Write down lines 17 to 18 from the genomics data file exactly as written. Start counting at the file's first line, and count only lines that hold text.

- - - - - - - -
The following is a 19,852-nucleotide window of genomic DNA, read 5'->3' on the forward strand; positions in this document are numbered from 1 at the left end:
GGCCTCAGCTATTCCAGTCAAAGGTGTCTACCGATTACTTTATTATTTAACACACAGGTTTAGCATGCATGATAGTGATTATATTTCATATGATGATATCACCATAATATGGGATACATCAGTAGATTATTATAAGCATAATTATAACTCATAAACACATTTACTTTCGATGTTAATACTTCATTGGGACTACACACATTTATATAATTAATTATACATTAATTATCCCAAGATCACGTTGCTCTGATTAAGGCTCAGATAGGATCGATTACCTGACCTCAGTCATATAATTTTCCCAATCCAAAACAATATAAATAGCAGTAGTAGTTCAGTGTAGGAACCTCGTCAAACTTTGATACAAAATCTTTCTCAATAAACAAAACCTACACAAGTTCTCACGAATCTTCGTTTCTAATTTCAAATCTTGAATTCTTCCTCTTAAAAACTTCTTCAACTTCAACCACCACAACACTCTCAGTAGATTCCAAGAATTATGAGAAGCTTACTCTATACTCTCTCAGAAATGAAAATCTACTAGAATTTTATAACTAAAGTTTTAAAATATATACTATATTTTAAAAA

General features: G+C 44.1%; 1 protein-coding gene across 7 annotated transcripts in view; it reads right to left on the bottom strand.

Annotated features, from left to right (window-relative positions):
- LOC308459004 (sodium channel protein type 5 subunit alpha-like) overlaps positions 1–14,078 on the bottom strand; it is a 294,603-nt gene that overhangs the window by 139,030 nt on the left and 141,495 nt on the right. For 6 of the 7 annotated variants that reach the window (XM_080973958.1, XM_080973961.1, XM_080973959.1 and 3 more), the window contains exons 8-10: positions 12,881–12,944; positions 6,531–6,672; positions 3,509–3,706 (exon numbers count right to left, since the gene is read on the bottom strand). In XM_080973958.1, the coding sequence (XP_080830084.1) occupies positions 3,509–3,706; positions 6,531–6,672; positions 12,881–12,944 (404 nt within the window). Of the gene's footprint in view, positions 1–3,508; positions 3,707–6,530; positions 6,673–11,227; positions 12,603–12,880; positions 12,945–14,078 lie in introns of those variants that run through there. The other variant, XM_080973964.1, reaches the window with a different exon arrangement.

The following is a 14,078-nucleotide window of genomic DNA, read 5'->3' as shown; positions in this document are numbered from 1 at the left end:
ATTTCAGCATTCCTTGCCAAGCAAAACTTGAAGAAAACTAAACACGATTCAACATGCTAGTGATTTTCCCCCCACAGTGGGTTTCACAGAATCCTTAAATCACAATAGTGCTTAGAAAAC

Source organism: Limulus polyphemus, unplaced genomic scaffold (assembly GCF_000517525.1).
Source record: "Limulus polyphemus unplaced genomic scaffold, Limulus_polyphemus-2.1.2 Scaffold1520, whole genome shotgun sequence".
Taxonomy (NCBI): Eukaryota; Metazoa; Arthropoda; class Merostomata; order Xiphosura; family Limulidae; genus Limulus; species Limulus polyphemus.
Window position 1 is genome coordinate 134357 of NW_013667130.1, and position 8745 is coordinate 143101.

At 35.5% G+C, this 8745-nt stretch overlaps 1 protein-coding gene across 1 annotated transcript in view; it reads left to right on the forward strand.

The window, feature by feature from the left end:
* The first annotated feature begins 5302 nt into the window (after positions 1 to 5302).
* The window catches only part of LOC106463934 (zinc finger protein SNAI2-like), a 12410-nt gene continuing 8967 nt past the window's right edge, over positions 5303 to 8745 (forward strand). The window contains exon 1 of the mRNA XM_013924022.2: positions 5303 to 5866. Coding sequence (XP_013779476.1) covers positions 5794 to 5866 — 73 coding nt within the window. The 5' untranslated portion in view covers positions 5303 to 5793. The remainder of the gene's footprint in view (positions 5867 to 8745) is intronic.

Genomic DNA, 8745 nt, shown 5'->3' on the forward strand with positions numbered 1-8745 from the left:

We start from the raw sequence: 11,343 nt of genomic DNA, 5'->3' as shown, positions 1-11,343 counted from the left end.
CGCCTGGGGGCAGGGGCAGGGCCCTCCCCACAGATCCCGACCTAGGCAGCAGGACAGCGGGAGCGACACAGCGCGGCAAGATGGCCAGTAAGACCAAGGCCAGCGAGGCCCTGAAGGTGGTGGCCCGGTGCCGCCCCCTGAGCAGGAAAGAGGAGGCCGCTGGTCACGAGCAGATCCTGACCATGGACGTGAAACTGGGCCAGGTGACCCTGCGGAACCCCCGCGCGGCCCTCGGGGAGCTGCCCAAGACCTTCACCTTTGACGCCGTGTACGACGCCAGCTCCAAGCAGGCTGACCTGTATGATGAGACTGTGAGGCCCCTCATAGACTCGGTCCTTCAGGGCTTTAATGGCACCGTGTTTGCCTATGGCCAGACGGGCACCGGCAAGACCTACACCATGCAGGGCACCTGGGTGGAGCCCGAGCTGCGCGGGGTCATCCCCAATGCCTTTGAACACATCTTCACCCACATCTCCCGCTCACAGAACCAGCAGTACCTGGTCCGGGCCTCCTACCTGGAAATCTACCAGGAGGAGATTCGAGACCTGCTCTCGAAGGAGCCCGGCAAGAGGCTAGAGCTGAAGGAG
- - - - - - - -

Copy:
We start from the raw sequence: 11,343 nt of genomic DNA, 5'->3' as shown, positions 1-11,343 counted from the left end.
CGCCTGGGGGCAGGGGCAGGGCCCTCCCCACAGATCCCGACCTAGGCAGCAGGACAGCGGGAGCGACACAGCGCGGCAAGATGGCCAGTAAGACCAAGGCCAGCGAGGCCCTGAAGGTGGTGGCCCGGTGCCGCCCCCTGAGCAGGAAAGAGGAGGCCGCTGGTCACGAGCAGATCCTGACCATGGACGTGAAACTGGGCCAGGTGACCCTGCGGAACCCCCGCGCGGCCCTCGGGGAGCTGCCCAAGACCTTCACCTTTGACGCCGTGTACGACGCCAGCTCCAAGCAGGCTGACCTGTATGATGAGACTGTGAGGCCCCTCATAGACTCGGTCCTTCAGGGCTTTAATGGCACCGTGTTTGCCTATGGCCAGACGGGCACCGGCAAGACCTACACCATGCAGGGCACCTGGGTGGAGCCCGAGCTGCGCGGGGTCATCCCCAATGCCTTTGAACACATCTTCACCCACATCTCCCGCTCACAGAACCAGCAGTACCTGGTCCGGGCCTCCTACCTGGAAATCTACCAGGAGGAGATTCGAGACCTGCTCTCGAAGGAGCCCGGCAAGAGGCTAGAGCTGAAGGAG